birds for which the Wetlands Park is an important refuge. The 339
breeding species include 23 of the 97 migrant species. There are four
species endemic to South Africa
and 47 endemic or nearly endemic to the region. The St.
Lucia Wetlands Park is an important breeding area
for the pinkbacked pelican Pelecanus rufescens, white pelican P.
onocrotalus, African fish-eagle Haliaeetus vocifer, Caspian tern
Hydroprogne caspia, goliath heron Ardea goliath, rufous-bellied heron
Butorides rufiventris, yellowbilled stork Mycteria ibis, pygmy goose
Nettapus auritus, collared pratincole Glareola pratincola and
greyrumped swallow Pseudohirondo griseopyga. The St.
Lucia Wetlands Park is also habitat for major South
African populations of greater and lesser flamingo
Phoenicoepterus ruber, and P.minor, osprey Pandion haliaetus,
Neergaard's sunbird Nectarinia bifasciata, Woodward's batis Batis
fratrum, Natal nightjar Caprimulgus natalensis, blackrumped
button-quail Turnix hottentotta, black coucal Centropus bengalensis and
shorttailed pipit Anthus brachyurus. 62 species are listed in the South
African Red Data Book and 73 species are listed in
The first evidence of human
occupation of the area now
covered by the St. Lucia Wetlands
Park dates from the Early Stone Age. Three occupation sites of the
Acheulian culture (between 500,000 and a million years B.P.) have been
found around St. Lucia and
northward to Sodwana Bay and Kosi Bay..
People of Middle and Late Stone Age cultures may have inhabited the
Maputaland area probably for as long as 110,000 years. The Maputaland
plain which includes the area of the St. Lucia
Wetlands Park was widely settled by agriculturists
in the early and late Iron Ages (250-1840 AD). Shell middens on the
coast testify to extensive use of black mussels (Perna perna) for food.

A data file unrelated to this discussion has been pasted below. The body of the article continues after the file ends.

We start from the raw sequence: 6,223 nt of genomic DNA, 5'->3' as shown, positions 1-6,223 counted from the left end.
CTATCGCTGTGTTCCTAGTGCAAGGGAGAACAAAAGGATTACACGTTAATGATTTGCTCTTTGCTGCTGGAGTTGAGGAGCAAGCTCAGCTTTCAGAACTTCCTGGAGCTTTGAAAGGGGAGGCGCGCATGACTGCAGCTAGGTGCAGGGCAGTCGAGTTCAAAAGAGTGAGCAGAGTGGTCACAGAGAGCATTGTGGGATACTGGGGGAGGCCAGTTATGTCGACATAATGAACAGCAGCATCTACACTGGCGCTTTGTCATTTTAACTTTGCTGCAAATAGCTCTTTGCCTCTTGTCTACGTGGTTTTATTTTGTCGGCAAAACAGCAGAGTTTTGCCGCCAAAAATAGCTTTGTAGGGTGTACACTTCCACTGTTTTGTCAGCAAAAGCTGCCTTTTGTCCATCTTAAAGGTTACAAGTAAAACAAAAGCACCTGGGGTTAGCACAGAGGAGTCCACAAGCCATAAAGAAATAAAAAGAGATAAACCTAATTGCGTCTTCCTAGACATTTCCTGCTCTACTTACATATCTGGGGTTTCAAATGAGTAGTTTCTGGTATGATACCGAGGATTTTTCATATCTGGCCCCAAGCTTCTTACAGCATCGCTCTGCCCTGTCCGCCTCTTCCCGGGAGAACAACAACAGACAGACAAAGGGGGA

These early agriculturists probably occupied coastal sites at St.
Lucia, Cape Vidal
and Kosi Bay as early as 1600
years ago, cutting fields in and living in the forest.
Due to the prevalence of malaria
and the cattle disease
trypanosomiasis, carried by the tsetse fly Glossina, extensive areas of
what is now the St. Lucia Wetlands Park
were uninhabited. Small scattered settlements of the Sokhulu people
were present between Sodwana and the St. Lucia
estuary, evidenced by several traditional burial
sites. These people smelted bog iron, felling trees to produce charcoal
for their smelters. The effects of their agriculture and iron-smelting
may have modified habitats by increasing sub-climax grassland in the
place of forest, creating favorable habitat for grazing species.
The name St.
was first applied by Portugese navigators in 1576. Little is known
about the nature of human settlements around St.
Lucia until the early nineteenth century.
Maputaland was then occupied from the north by two culturally distinct
groups: Nguni-speaking people in the south and Tembe-Thonga people in
the north. Both subsequently came under Zulu domination. A tribal
wildlife sanctuary was established in the mid 19th century within the
present adjacent Mkusi Game Reserve area. Concern about the destruction
of wildlife after annexation in 1884 led to demarcation of game
sanctuaries in 1895 and later. These are the oldest extant game
reserves in Africa and are now
part of the St. Lucia Wetands
Park. There was a little settlement along the coast and in 1956 the
State Department of Forestry planted 5,000 ha in the Eastern Shores
State Forest, mainly of Pinus elliottii and species of eucalyptus, but
these were phased out in 1991 because of their low economic value.
Local Human Population
Except in the Coastal Forest
Reserve the northern part
of the St. Lucia Wetlands Park,
the area is not inhabited. Within this, there are six small private
townships (Enkovukeni, Kwa Dapha, Mqobella, Mbila, Shazibe, and
Hlabezimhlophe) with a combined total population of approximately 200
families. There are also the private villages of Makakatana and St.
Lucia Estuary which are enclaves within the St.
Lucia Wetlands Park. Nearly 500 local people enter
the St. Lucia Wetlands Park for
the limited use of natural products and there is a two-week grass and
reed gathering period in June by some 1,500 people a day. A progressive
neighbor-relations policy fosters good relations with communities who
live near the St. Lucia Wetlands Park.
This ensures that communities derive direct benefits from the protected
area such as free access and business and employment opportunities.
and Visitor Facilities
within the St. Lucia Wetlands
Approximately one million
visitors enter the St.
Lucia Wetlands Park each year from nine entrance
points. The St. Lucia Wetlands Park
can accommodate 5,736 persons per night in chalets and camping